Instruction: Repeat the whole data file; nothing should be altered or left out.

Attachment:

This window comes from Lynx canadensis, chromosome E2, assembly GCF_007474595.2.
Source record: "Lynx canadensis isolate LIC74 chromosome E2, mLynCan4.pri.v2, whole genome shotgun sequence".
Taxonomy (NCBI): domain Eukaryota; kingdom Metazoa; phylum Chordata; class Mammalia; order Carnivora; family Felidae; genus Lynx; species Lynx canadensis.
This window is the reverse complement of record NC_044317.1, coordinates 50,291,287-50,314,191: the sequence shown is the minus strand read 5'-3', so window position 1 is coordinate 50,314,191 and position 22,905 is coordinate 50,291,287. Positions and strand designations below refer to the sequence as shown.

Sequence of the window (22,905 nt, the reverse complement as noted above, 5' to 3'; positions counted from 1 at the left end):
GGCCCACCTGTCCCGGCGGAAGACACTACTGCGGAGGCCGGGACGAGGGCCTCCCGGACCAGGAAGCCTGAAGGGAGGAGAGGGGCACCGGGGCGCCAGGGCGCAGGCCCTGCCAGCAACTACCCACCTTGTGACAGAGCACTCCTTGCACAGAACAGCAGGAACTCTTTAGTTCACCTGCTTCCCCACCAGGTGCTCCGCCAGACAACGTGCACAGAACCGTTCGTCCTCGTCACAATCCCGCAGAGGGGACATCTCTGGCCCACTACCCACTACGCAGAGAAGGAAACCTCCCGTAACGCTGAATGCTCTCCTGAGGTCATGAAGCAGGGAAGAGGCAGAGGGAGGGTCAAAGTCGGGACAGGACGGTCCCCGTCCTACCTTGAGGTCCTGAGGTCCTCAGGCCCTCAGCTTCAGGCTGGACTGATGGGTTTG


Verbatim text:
This window comes from Lynx canadensis, chromosome E2, assembly GCF_007474595.2.
Source record: "Lynx canadensis isolate LIC74 chromosome E2, mLynCan4.pri.v2, whole genome shotgun sequence".
Taxonomy (NCBI): domain Eukaryota; kingdom Metazoa; phylum Chordata; class Mammalia; order Carnivora; family Felidae; genus Lynx; species Lynx canadensis.
This window is the reverse complement of record NC_044317.1, coordinates 50,291,287-50,314,191: the sequence shown is the minus strand read 5'-3', so window position 1 is coordinate 50,314,191 and position 22,905 is coordinate 50,291,287. Positions and strand designations below refer to the sequence as shown.

Sequence of the window (22,905 nt, the reverse complement as noted above, 5' to 3'; positions counted from 1 at the left end):
GGCCCACCTGTCCCGGCGGAAGACACTACTGCGGAGGCCGGGACGAGGGCCTCCCGGACCAGGAAGCCTGAAGGGAGGAGAGGGGCACCGGGGCGCCAGGGCGCAGGCCCTGCCAGCAACTACCCACCTTGTGACAGAGCACTCCTTGCACAGAACAGCAGGAACTCTTTAGTTCACCTGCTTCCCCACCAGGTGCTCCGCCAGACAACGTGCACAGAACCGTTCGTCCTCGTCACAATCCCGCAGAGGGGACATCTCTGGCCCACTACCCACTACGCAGAGAAGGAAACCTCCCGTAACGCTGAATGCTCTCCTGAGGTCATGAAGCAGGGAAGAGGCAGAGGGAGGGTCAAAGTCGGGACAGGACGGTCCCCGTCCTACCTTGAGGTCCTGAGGTCCTCAGGCCCTCAGCTTCAGGCTGGACTGATGGGTTTG